[gmx-users] About simulating lipid bi-continuous cubic phase

Dallas Warren Dallas.Warren at monash.edu
Wed Nov 3 23:32:13 CET 2010


> I am attempting to simulate lipid cubic phase using Coarse grained MD
> from the spontaneous aggregation approach, starting from random
> of lipids in solution, in the spirit of JACS 2009 paper from the
> Martini
> community. I had several technical issues before setting up the
> simulations and I would appreciate expert opinion on these.

I can't comment in terms of the coarse grain type of MD, as we are
performing united atom simulations of phase behaviour, but the
principles are still the same.

> My main concern is about the interplay between the number of lipids in
> the system, initial size of the simulation cell and the pressure
> coupling method to use. What should be the recipe for choosing the
> initial number of lipids? Obviously, I would think that one has to
> choose the number large enough to form at least one unit cell of the
> bi-continuous cubic phase. But what happens if I don't choose exactly
> this "magic" number, but slightly more? Then I would think that after
> running the simulation, the simulation box would contain more than
> a unit cell of the cubic phase. Can this be a problem?

It is good that you are concerned, as it does influence the result.  If
you have sufficient size / number of molecules to form a non-integer
number of unit cells, then the final structure will be distorted from
what you would expect as the end result.  The only way to get beyond
this is have the system large enough that it is not an issue, and
computational speeds are not at this level as of yet.  You have a number
of options available.  Put in the "correct" number or dimensions, but
you are constraining the results of the simulation, you might as well
preassemble it, since you aren't actually allowing it to spontaneously
form a structure, you are guiding it.  Acknowledge that the structure
formed may not be perfect and will have flaws in it, due to the
dimensional issue, and simply work that into your work.

> Also does the initial size of the simulation box matter if one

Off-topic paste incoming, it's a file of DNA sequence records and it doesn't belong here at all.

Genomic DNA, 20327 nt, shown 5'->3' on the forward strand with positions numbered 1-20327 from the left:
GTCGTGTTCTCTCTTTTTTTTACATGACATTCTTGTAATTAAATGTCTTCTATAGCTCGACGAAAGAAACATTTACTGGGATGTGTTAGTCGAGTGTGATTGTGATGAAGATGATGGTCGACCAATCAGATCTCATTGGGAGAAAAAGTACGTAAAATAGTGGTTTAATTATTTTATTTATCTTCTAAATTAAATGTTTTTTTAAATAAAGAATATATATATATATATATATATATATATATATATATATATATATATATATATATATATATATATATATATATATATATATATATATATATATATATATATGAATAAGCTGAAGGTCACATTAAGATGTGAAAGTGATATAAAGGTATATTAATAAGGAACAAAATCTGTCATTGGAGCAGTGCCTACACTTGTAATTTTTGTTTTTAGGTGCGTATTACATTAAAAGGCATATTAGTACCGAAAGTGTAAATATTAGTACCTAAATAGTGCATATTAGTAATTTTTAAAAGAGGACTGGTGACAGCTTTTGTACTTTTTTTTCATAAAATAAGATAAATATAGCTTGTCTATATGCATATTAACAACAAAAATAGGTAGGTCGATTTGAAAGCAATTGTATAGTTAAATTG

> simulates
> spontaneous aggregation process as long as the molecules initially
> "fit"
> into the box?

If you are going for spontaneous aggregation, then random distribution
of the molecules within the box is what you should be starting from.

> And finally, what role should isotropic vs anisotropic pressure
> coupling
> play in such approach? Which pressure coupling method should be
> preferred in such spontaneous aggregation simulation?

We played with this for quite some time.  In a perfect world, it would
be best to using anisotropic pressure coupling, so you do not constrain
the structure that is formed.  However, in the world of MDS, it is
simply not possible.  You encounter major issues with simulation
stability, the way the pressure coupling and alternating charges across
one dimension of the box interact means that eventually you will end up
with the box distorting to the point that you end up with a match stick
or a pancake.  We even played with adding various tweaks to the coupling
algorithms that increase the resistance to changes in the box dimensions
as they deviate from cube or get too close to the point at which it will
explode.  The algorithms works great.  But you get back to the same
point again, ultimately you are constraining the end result.  And the
flow on effects of that are harder to quantify than simply staying with

We are putting together a publication on the phase behaviour stuff we
have done, some mention will be made of these issues in that.

Catch ya,

Dr. Dallas Warren
Medicinal Chemistry and Drug Action
Monash Institute of Pharmaceutical Sciences, Monash University
381 Royal Parade, Parkville VIC 3010
dallas.warren at monash.edu
+61 3 9903 9304
When the only tool you own is a hammer, every problem begins to resemble
a nail.

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